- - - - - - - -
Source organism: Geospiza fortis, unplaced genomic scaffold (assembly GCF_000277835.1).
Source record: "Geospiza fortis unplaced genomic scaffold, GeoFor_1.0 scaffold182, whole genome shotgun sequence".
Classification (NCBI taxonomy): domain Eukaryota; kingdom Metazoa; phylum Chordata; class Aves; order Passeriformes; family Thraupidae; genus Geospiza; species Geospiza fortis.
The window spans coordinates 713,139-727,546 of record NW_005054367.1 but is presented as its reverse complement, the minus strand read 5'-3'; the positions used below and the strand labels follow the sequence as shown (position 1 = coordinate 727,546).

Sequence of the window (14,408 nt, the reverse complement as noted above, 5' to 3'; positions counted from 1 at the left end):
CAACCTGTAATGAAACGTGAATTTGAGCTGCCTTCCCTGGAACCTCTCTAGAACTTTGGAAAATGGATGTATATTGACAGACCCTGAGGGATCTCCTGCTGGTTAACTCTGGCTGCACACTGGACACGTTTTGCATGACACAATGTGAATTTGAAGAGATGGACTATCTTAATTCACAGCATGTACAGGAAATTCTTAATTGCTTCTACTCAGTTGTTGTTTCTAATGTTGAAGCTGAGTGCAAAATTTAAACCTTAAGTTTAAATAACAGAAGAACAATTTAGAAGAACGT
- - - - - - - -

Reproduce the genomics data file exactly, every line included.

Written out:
Source organism: Geospiza fortis, unplaced genomic scaffold (assembly GCF_000277835.1).
Source record: "Geospiza fortis unplaced genomic scaffold, GeoFor_1.0 scaffold182, whole genome shotgun sequence".
Classification (NCBI taxonomy): domain Eukaryota; kingdom Metazoa; phylum Chordata; class Aves; order Passeriformes; family Thraupidae; genus Geospiza; species Geospiza fortis.
The window spans coordinates 713,139-727,546 of record NW_005054367.1 but is presented as its reverse complement, the minus strand read 5'-3'; the positions used below and the strand labels follow the sequence as shown (position 1 = coordinate 727,546).

Sequence of the window (14,408 nt, the reverse complement as noted above, 5' to 3'; positions counted from 1 at the left end):
CAACCTGTAATGAAACGTGAATTTGAGCTGCCTTCCCTGGAACCTCTCTAGAACTTTGGAAAATGGATGTATATTGACAGACCCTGAGGGATCTCCTGCTGGTTAACTCTGGCTGCACACTGGACACGTTTTGCATGACACAATGTGAATTTGAAGAGATGGACTATCTTAATTCACAGCATGTACAGGAAATTCTTAATTGCTTCTACTCAGTTGTTGTTTCTAATGTTGAAGCTGAGTGCAAAATTTAAACCTTAAGTTTAAATAACAGAAGAACAATTTAGAAGAACGT